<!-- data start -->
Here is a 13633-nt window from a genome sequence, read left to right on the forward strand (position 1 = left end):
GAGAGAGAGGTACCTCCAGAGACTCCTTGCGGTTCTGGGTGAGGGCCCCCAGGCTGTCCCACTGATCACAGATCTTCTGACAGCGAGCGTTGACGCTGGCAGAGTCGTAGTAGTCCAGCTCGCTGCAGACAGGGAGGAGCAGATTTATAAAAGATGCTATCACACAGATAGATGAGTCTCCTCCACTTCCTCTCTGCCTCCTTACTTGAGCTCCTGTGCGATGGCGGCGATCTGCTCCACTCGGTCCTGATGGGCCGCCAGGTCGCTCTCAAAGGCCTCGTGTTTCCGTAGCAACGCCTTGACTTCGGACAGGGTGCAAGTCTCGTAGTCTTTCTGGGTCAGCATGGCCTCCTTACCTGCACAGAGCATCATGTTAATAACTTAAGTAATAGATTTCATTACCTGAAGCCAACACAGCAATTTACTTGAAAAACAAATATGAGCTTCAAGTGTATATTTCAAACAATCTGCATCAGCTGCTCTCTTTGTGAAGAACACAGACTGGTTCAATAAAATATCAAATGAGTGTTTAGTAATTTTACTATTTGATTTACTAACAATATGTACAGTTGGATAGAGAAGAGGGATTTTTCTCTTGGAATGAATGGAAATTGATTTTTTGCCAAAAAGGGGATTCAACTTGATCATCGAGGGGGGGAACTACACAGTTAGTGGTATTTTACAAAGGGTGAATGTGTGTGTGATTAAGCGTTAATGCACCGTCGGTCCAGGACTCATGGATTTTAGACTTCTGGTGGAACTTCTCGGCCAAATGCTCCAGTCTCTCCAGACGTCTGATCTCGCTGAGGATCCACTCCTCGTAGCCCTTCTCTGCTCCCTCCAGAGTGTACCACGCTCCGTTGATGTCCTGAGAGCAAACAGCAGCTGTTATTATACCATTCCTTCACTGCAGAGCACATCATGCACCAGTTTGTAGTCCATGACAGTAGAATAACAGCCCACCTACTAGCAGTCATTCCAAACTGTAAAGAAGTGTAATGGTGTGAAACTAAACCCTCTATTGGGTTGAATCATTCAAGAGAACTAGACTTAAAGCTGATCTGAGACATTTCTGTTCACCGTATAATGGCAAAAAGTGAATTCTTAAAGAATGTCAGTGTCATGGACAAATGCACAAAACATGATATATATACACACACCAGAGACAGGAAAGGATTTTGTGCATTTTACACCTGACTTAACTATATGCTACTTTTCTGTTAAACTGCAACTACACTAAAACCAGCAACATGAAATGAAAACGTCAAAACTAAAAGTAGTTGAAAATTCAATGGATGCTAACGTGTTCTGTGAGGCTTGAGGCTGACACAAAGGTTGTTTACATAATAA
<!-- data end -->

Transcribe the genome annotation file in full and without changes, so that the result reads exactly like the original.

Here is a 13633-nt window from a genome sequence, read left to right on the forward strand (position 1 = left end):
GAGAGAGAGGTACCTCCAGAGACTCCTTGCGGTTCTGGGTGAGGGCCCCCAGGCTGTCCCACTGATCACAGATCTTCTGACAGCGAGCGTTGACGCTGGCAGAGTCGTAGTAGTCCAGCTCGCTGCAGACAGGGAGGAGCAGATTTATAAAAGATGCTATCACACAGATAGATGAGTCTCCTCCACTTCCTCTCTGCCTCCTTACTTGAGCTCCTGTGCGATGGCGGCGATCTGCTCCACTCGGTCCTGATGGGCCGCCAGGTCGCTCTCAAAGGCCTCGTGTTTCCGTAGCAACGCCTTGACTTCGGACAGGGTGCAAGTCTCGTAGTCTTTCTGGGTCAGCATGGCCTCCTTACCTGCACAGAGCATCATGTTAATAACTTAAGTAATAGATTTCATTACCTGAAGCCAACACAGCAATTTACTTGAAAAACAAATATGAGCTTCAAGTGTATATTTCAAACAATCTGCATCAGCTGCTCTCTTTGTGAAGAACACAGACTGGTTCAATAAAATATCAAATGAGTGTTTAGTAATTTTACTATTTGATTTACTAACAATATGTACAGTTGGATAGAGAAGAGGGATTTTTCTCTTGGAATGAATGGAAATTGATTTTTTGCCAAAAAGGGGATTCAACTTGATCATCGAGGGGGGGAACTACACAGTTAGTGGTATTTTACAAAGGGTGAATGTGTGTGTGATTAAGCGTTAATGCACCGTCGGTCCAGGACTCATGGATTTTAGACTTCTGGTGGAACTTCTCGGCCAAATGCTCCAGTCTCTCCAGACGTCTGATCTCGCTGAGGATCCACTCCTCGTAGCCCTTCTCTGCTCCCTCCAGAGTGTACCACGCTCCGTTGATGTCCTGAGAGCAAACAGCAGCTGTTATTATACCATTCCTTCACTGCAGAGCACATCATGCACCAGTTTGTAGTCCATGACAGTAGAATAACAGCCCACCTACTAGCAGTCATTCCAAACTGTAAAGAAGTGTAATGGTGTGAAACTAAACCCTCTATTGGGTTGAATCATTCAAGAGAACTAGACTTAAAGCTGATCTGAGACATTTCTGTTCACCGTATAATGGCAAAAAGTGAATTCTTAAAGAATGTCAGTGTCATGGACAAATGCACAAAACATGATATATATACACACACCAGAGACAGGAAAGGATTTTGTGCATTTTACACCTGACTTAACTATATGCTACTTTTCTGTTAAACTGCAACTACACTAAAACCAGCAACATGAAATGAAAACGTCAAAACTAAAAGTAGTTGAAAATTCAATGGATGCTAACGTGTTCTGTGAGGCTTGAGGCTGACACAAAGGTTGTTTACATAATAA